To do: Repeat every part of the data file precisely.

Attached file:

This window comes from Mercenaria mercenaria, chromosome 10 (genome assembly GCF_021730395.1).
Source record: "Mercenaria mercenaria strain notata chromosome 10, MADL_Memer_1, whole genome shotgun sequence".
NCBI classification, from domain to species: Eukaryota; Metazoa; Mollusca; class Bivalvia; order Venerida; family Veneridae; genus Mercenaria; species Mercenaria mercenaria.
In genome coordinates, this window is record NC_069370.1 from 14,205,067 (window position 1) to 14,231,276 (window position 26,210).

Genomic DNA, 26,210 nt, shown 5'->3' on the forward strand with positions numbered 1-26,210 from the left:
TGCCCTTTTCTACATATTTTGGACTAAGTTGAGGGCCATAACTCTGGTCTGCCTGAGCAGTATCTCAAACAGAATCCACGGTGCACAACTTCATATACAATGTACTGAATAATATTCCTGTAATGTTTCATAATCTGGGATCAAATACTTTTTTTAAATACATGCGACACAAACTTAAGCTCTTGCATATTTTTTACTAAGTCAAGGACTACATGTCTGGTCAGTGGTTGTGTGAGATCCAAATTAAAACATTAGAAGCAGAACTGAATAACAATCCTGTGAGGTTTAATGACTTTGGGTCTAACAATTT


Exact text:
This window comes from Mercenaria mercenaria, chromosome 10 (genome assembly GCF_021730395.1).
Source record: "Mercenaria mercenaria strain notata chromosome 10, MADL_Memer_1, whole genome shotgun sequence".
NCBI classification, from domain to species: Eukaryota; Metazoa; Mollusca; class Bivalvia; order Venerida; family Veneridae; genus Mercenaria; species Mercenaria mercenaria.
In genome coordinates, this window is record NC_069370.1 from 14,205,067 (window position 1) to 14,231,276 (window position 26,210).

Genomic DNA, 26,210 nt, shown 5'->3' on the forward strand with positions numbered 1-26,210 from the left:
TGCCCTTTTCTACATATTTTGGACTAAGTTGAGGGCCATAACTCTGGTCTGCCTGAGCAGTATCTCAAACAGAATCCACGGTGCACAACTTCATATACAATGTACTGAATAATATTCCTGTAATGTTTCATAATCTGGGATCAAATACTTTTTTTAAATACATGCGACACAAACTTAAGCTCTTGCATATTTTTTACTAAGTCAAGGACTACATGTCTGGTCAGTGGTTGTGTGAGATCCAAATTAAAACATTAGAAGCAGAACTGAATAACAATCCTGTGAGGTTTAATGACTTTGGGTCTAACAATTT